Our visit to Alpe d'Huez was before the incredible career of Lance Armstrong brought the Tour de France to the American consciousness so we had never heard of this small village and ski resort in the mountains outside Grenoble. Therefore we were not prepared for the hair-raising set of switchbacks up an almost-vertical face. Neither before nor since have I seen a road that was quite like this one.

Unfortunately the snow was really ratty this year because it was a good area with a lot of variety and interest. Nevertheless we had a grand time in spite of the lingering flu, mud and rocks. I've wanted to return but never have.


Alpe d'Huez Tram

One of the striking features of this resort were the variety of lifts. Of course there were the standard chair lifts and trams, including this one, but there were some unique ones pictured below.

In addition there was a chair that took us down into a gully where we could catch another chair back out the other side of the gully to reach another area. It was (and still is) called "Connexion Auris."


Trash can lift

As usual there were several villages: the resort, Alpe d'Huez, which had been purpose-built & dedicated to tourism, the old village Huez, further down the mountain, and some others scattered around. Most were reached by skiing, but Huez was reached via the "trash can" lift shown here.


5-car gondala, Alpe d'Huez

I no longer remember exactly which area was served by this five-pack gondola.


Huez, France

I have not been able to find anything online about the history of the ancient village of Huez, but we enjoyed visiting it and strolling through the narrow streets one morning.


L'Hermitage

For those who have heard the story of the origin of our farm and Internet domain name, it is set in the restaurant of our hotel in Alpe d'Huez.

It's too long to relate here in its entirety. Suffice it to say that it arose from a confusion between the French words finis and terminee. When we later chose terminee for the name of our little horse farm (because it was supposed to be our last home), the solution to the puzzle how of to get it pronounced correctly was to spell it "Termineigh." This had the added attraction of giving the horses the "last laugh" – especially appropriate since the farm was NOT our last home.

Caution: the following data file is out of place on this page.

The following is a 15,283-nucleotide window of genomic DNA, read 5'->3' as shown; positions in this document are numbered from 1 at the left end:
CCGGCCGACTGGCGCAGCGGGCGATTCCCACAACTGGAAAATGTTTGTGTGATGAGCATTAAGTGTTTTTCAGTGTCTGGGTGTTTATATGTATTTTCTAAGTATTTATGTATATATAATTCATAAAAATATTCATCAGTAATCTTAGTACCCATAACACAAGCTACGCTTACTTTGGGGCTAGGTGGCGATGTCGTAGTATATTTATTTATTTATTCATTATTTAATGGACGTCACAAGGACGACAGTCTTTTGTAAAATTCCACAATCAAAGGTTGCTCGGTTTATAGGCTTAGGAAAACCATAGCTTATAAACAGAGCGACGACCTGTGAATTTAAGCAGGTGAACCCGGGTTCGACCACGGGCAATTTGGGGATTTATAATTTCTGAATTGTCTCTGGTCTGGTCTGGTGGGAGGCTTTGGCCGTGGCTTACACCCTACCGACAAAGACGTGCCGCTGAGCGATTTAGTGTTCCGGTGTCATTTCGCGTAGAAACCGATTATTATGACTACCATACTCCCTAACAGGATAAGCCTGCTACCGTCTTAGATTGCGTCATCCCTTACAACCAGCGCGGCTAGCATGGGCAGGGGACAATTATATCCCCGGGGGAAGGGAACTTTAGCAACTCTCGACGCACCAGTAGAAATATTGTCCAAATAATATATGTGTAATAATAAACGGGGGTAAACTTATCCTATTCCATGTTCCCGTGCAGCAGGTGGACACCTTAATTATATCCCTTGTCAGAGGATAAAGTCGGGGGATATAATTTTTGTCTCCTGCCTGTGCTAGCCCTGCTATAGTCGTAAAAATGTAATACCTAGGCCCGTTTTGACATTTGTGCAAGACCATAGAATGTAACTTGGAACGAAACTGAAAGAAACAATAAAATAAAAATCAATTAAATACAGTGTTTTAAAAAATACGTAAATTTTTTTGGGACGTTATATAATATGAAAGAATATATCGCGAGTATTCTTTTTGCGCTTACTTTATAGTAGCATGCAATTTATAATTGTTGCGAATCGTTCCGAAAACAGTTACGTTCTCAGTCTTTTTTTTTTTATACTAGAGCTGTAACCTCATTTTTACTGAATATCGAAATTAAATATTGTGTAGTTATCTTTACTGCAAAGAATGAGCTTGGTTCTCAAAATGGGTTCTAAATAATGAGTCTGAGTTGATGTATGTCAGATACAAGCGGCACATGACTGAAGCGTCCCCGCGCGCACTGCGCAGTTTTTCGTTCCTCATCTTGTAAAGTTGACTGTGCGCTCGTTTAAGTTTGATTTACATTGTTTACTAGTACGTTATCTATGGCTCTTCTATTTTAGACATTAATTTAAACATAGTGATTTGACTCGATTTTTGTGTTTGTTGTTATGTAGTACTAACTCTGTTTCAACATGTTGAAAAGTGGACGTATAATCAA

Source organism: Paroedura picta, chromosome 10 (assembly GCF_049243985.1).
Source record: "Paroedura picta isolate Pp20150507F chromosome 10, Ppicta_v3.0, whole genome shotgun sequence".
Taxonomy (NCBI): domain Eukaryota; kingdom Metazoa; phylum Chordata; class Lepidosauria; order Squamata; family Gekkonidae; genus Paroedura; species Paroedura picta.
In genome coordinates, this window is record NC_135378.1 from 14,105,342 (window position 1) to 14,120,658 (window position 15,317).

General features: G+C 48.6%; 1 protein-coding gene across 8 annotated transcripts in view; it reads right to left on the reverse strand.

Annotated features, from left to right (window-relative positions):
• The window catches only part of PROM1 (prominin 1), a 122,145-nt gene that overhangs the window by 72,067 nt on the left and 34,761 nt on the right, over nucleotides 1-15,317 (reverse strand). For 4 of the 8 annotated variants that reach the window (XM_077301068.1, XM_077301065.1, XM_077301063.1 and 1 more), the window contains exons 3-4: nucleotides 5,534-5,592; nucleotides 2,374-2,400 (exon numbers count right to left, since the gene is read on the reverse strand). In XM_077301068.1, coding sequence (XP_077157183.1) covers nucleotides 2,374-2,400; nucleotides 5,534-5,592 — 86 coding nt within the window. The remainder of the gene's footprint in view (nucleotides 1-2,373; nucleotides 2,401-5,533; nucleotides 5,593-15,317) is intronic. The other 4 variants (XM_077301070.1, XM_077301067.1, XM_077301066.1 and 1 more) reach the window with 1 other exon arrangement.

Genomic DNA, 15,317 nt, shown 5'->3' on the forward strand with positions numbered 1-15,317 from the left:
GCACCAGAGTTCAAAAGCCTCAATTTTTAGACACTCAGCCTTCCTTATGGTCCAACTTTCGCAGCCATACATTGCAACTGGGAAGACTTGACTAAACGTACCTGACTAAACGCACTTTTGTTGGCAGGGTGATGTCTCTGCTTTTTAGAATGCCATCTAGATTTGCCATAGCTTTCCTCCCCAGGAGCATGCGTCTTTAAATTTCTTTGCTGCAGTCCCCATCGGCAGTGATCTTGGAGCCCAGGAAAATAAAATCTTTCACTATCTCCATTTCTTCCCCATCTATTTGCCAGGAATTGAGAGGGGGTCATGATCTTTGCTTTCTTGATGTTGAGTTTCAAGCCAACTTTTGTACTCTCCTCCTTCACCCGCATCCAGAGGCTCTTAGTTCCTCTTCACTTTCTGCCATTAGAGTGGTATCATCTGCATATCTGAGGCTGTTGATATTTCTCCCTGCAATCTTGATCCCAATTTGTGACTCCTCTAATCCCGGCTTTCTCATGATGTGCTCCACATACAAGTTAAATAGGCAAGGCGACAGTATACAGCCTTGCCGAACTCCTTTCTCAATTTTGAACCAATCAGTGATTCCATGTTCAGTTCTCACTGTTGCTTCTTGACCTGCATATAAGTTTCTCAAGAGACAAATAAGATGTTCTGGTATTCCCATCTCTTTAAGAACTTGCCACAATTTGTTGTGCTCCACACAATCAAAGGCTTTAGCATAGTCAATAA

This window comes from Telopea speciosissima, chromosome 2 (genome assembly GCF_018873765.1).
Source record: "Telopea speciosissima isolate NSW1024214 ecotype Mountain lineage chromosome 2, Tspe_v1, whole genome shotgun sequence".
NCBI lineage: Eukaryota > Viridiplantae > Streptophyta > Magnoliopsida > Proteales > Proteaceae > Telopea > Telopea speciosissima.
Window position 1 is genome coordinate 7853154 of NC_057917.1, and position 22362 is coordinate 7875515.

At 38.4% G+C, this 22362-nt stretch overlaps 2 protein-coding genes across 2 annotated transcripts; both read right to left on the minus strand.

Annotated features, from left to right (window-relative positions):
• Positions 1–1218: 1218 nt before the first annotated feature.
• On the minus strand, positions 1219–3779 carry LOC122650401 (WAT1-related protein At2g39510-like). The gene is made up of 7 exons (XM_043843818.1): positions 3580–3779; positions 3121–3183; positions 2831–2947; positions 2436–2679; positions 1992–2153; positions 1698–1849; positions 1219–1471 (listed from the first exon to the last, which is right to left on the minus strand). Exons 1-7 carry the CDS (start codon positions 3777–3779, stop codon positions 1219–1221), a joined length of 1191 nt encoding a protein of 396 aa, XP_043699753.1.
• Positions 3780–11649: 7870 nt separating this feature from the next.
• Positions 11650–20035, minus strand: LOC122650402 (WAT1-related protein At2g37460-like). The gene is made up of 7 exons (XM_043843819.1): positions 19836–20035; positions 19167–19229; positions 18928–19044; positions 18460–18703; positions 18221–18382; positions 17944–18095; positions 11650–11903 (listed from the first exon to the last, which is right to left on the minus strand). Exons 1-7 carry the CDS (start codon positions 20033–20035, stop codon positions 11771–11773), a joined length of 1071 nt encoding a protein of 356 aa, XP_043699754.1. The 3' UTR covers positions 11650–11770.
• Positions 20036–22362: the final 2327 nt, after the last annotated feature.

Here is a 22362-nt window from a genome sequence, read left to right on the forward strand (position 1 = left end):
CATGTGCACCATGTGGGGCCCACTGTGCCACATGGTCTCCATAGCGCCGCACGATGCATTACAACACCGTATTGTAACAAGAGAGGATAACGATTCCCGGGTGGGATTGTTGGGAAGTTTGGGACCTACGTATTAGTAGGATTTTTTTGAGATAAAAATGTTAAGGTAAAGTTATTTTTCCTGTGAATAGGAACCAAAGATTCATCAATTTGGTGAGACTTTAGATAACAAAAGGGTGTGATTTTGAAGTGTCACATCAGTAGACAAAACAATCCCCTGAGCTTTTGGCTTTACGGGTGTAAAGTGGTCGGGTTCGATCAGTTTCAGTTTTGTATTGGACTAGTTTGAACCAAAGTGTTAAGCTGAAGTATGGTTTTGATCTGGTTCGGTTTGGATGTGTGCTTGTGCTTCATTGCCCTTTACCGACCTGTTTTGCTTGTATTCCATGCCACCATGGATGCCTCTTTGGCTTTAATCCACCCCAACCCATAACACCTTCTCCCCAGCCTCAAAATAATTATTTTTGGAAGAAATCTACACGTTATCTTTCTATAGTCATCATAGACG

Eugenia

This picture of our friend Eugenia Ufholtz shows the beyond-marginal condition of the snow in spots.


MountainThe view over Huez across the valley of the La Românche river toward the Pregentil peak hidden in the clouds.


PVSers in Alpe d'Huez

One day we skied to the village of Villard Reculas for lunch. On the other side of the parking lot is a precipitous drop down into the La Românche valley.

L-R are Dina Drews, Jack Lilley & myself.


PVSersRelaxing in the sun are (L-R) Dina Drews, her dad, Sheldon Drews, Dick Commerford, Huey Roberts and Aase Berling. I don't recognize the back of the gentleman on the far left.


Monoskis

The hot new thing in this time before snowboards was the monoski. These super-wide skis had standard ski bindings side-by-side. Some of them, which as the one on the right, had split tails.

They never caught on – possibly because of the introduction of the snowboard a few years later.


Up & Down

The Connexion lift took us across to the Auris en Oisans area across this steep ravine. We spent a day there and then had an exciting trip back.

One part of the run back to the village was through a steep gully. It was mostly ice and rocks with an occasional patch of snow. Every patch of snow had a skier standing on it either trying to get up the nerve to proceed or waiting for the skier below who HAD gotten up the nerve, fallen, and skidded down to the next snow patch where he or she was assembling enough gear to proceed farther.

The folks using the Connexion to get back may have been aware of that nasty bit of excitement, but it was at Alpe d'Huez that I first learned that I was capable of skiing just about anything.

Jim and I both got new skis after that week, though.


The run back

One of the runs down from Signal d'Hommes.

All ski areas use colors to mark degrees of difficulty: green, blue and black in ascending difficulty. European areas add red, which is between blue & black. We think that is a great idea and wish the US would adopt it. Some European areas also use yellow, which generally indicates mountaineering trails.

The trail markers are numbered to aid in telling where you are on a trail. It helps if you need to summon help.


Alpe d'Huez

This is the view of Alpe d'Huez from Signal d'Hommes above Auris en Oisans.

After a second delightful week of skiing we had to head home to jobs and our daily lives. i don't recall if a stop in Paris was included on this trip, but since there aren't any slides I guess not.

Thanks to Bob & Margaret for yet another fabulous trip!

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